Global Tango

Art and Internet Project Synchronizes Dozens of World Cities in Dance, Technology on May 1



By Vickie Chachere


TAMPA, Fla. (April 27, 2010) – As an artist and an computer scientist respectively, USF professors Robert Lawrence and Anda Iamnitchi are fascinated by the virtual world and its ability to unite people. As tango enthusiasts, the couple is drawn to the subtle messages of the dance and its political history and subtext.


And at 3 p.m. on Saturday, May 1 in Ybor City, their artistic and technical talents will lead hundreds of Tango enthusiasts in dozens of cities around the world in Tango Panopticon 2.0, a synchronized global demonstration that will unite the artistic, the technical and the political in a synchronized event.


At the exact same time, dancers in Ybor and at least 18 other cities will tango in front of public surveillance cameras and have their dance streamed live from cell phone video cameras to the website Tango Panopticon.


Participants will be provided with open source software that will allow them to use cell phones to produce the live video feed to the website, where it will be instantly visible to public and participants in other cities and anywhere in the world via the Internet.


The event will mark May Day with a political and artistic statement through the storied dance that has done both for more than 100 years. The focus on the public surveillance camera is to call “attention to video surveillance in a way that is both playful and intimate,” Lawrence said.


“The idea is to have a dance intervention that is unexpected in a public place and to reclaim a public space in a sensual way,” said Lawrence, a Fulbright Scholar who has staged 31 “Tango interventions” around the world since 2007. “It’s intended to wake people up and make them present, to surprise them and delight them. At the Tango Intervention website people learn that the actions are site-specific and engage local historical or social issues.”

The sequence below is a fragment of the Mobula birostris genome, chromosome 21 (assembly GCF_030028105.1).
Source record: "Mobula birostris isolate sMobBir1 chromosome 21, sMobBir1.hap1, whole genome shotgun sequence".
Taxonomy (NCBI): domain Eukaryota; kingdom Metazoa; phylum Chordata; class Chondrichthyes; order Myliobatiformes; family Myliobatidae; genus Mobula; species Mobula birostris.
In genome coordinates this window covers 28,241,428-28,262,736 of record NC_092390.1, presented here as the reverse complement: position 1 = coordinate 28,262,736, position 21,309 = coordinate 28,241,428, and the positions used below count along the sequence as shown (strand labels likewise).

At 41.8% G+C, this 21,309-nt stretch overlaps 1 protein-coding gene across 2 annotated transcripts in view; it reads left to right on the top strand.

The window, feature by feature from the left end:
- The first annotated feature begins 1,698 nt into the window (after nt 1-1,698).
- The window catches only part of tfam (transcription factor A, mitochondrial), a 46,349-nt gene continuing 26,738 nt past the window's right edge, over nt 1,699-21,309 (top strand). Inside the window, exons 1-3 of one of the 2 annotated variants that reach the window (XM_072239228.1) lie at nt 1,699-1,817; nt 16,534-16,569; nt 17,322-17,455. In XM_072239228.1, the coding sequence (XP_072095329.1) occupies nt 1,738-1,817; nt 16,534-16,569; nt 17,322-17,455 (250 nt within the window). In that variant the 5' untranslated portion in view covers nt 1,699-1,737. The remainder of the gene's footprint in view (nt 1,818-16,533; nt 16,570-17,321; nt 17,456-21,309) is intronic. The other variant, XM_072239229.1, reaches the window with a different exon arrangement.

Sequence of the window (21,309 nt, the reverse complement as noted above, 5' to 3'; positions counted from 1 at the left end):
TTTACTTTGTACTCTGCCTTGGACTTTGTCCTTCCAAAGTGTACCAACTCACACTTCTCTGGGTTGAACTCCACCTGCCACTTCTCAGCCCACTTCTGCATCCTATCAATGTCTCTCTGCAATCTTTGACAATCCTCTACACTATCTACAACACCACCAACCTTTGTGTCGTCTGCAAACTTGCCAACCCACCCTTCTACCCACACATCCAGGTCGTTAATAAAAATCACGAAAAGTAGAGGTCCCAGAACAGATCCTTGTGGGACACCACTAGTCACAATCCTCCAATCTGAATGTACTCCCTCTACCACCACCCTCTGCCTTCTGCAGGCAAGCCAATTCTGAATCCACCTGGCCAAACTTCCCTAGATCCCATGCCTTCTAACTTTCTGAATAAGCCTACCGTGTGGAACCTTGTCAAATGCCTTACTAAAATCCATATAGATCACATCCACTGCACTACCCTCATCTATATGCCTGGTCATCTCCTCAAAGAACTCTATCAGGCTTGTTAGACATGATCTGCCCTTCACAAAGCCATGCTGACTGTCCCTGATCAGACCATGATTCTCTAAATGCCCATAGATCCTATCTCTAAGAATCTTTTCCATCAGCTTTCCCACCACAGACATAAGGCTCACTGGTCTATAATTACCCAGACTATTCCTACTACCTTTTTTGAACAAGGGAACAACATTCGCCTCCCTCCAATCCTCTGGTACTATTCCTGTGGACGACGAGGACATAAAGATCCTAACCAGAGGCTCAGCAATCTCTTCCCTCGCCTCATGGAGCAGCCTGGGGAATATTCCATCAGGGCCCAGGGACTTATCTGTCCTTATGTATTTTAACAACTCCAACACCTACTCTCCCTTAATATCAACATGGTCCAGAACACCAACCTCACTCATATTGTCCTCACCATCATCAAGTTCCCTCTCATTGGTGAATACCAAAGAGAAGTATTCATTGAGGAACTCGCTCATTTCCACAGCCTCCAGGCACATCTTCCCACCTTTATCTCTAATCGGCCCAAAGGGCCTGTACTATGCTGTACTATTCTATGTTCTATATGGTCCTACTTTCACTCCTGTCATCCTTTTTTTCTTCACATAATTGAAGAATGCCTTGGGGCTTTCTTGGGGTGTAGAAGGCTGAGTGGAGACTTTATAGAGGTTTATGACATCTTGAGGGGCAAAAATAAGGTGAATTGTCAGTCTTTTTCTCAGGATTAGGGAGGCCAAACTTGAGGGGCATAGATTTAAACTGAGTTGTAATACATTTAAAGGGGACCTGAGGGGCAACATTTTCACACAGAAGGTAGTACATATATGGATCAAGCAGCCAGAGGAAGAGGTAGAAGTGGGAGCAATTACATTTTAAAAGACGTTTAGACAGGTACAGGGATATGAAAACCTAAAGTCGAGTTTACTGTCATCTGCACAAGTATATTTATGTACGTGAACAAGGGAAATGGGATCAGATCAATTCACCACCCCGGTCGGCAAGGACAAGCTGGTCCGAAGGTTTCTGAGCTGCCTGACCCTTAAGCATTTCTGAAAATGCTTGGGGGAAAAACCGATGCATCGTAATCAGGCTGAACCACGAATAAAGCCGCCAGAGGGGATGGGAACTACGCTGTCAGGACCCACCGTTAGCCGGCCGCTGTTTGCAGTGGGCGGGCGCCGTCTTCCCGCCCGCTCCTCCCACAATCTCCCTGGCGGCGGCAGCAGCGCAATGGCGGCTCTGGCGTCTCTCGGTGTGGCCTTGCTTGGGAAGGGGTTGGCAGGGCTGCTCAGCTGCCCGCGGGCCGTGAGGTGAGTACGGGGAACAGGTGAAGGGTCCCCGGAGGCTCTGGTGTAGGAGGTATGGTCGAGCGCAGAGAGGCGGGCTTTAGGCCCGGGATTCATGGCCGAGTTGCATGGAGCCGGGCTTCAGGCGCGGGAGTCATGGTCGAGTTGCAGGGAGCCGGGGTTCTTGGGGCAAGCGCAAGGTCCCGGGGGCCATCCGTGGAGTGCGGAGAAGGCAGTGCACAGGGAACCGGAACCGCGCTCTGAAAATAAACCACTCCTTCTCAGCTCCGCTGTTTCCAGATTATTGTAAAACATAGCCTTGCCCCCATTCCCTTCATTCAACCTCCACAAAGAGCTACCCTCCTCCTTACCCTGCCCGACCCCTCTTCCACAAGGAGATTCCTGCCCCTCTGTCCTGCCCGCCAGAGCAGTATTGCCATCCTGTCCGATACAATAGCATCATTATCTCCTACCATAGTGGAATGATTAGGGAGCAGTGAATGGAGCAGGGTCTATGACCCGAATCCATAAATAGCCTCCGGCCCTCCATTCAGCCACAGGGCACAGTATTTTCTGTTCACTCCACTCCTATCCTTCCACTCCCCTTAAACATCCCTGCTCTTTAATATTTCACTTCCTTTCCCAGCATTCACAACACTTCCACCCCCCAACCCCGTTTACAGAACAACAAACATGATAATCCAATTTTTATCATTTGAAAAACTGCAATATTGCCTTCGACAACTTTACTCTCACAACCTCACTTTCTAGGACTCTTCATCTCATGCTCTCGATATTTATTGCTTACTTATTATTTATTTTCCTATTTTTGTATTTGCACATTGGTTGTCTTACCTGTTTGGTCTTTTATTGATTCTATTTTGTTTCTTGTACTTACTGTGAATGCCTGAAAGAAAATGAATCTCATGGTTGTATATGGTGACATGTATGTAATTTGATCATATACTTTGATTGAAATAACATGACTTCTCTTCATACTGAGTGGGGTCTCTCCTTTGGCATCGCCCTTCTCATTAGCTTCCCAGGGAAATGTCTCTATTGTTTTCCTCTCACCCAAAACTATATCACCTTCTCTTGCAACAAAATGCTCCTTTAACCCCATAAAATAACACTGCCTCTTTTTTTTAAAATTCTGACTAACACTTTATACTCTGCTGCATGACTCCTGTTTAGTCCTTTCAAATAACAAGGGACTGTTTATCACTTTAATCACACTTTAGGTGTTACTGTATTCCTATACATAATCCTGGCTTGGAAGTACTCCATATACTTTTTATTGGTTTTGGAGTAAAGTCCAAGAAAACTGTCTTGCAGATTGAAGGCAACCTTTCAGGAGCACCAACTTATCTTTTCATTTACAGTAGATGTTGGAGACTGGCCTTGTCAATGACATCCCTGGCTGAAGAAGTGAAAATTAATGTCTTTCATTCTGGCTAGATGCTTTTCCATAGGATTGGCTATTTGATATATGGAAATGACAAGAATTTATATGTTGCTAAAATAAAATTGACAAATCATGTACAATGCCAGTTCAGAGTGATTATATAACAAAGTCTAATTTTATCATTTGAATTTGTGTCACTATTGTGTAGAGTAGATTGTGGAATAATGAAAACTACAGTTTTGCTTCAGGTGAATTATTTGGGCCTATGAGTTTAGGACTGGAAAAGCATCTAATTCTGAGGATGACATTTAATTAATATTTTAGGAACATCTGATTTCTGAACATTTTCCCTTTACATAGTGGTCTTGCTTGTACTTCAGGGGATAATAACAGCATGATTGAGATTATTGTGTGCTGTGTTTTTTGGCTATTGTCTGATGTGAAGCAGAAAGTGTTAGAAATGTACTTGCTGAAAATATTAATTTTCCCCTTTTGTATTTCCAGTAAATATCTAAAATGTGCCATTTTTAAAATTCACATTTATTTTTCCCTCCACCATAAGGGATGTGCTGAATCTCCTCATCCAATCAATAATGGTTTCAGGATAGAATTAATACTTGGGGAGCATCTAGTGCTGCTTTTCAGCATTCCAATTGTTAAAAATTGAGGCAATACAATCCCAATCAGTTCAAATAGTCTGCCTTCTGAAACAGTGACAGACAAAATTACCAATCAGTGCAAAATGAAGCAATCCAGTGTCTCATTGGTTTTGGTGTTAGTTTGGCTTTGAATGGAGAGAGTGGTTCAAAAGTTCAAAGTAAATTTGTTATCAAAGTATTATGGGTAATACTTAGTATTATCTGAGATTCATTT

Lawrence explains: For each tango intervention, there is a related political or social element. The piece has two sides – in the physical world where people unexpectedly encounter the dancers, and on the Internet, where they can encounter the intersection of politics of the dance and the location where the intervention takes place.

While tango may more commonly evoke images of showy Dancing with the Stars-type productions, the real tango is a social dance with deep roots in Italian, Spanish, Caribbean, and African cultures that were mixed together in the slums of late 19th century Buenos Aires and Montevideo.

 The evolution of the dance was informed by economic and class struggles of early 20th century colonialism. Adopted by nouveau riche Argentine Dandies, tango was exported to Europe and, to the surprise of earlier practitioners, tango returned as a more elevated cultural form.

Tango has continued to migrate around the world and evolve. Last year, tango was added to UNESCO’s World Heritage list.

Lawrence said as an artist he has become increasingly interested in forms of social interruption in recent years, and has brought Tango Intervention to such novel places as the Brooklyn Bridge, Washington, Vienna and Phnom Penh. While the dance makes a political statement, it is not one that confronts viewers as much as delights, entertains and piques their curiosity, he notes.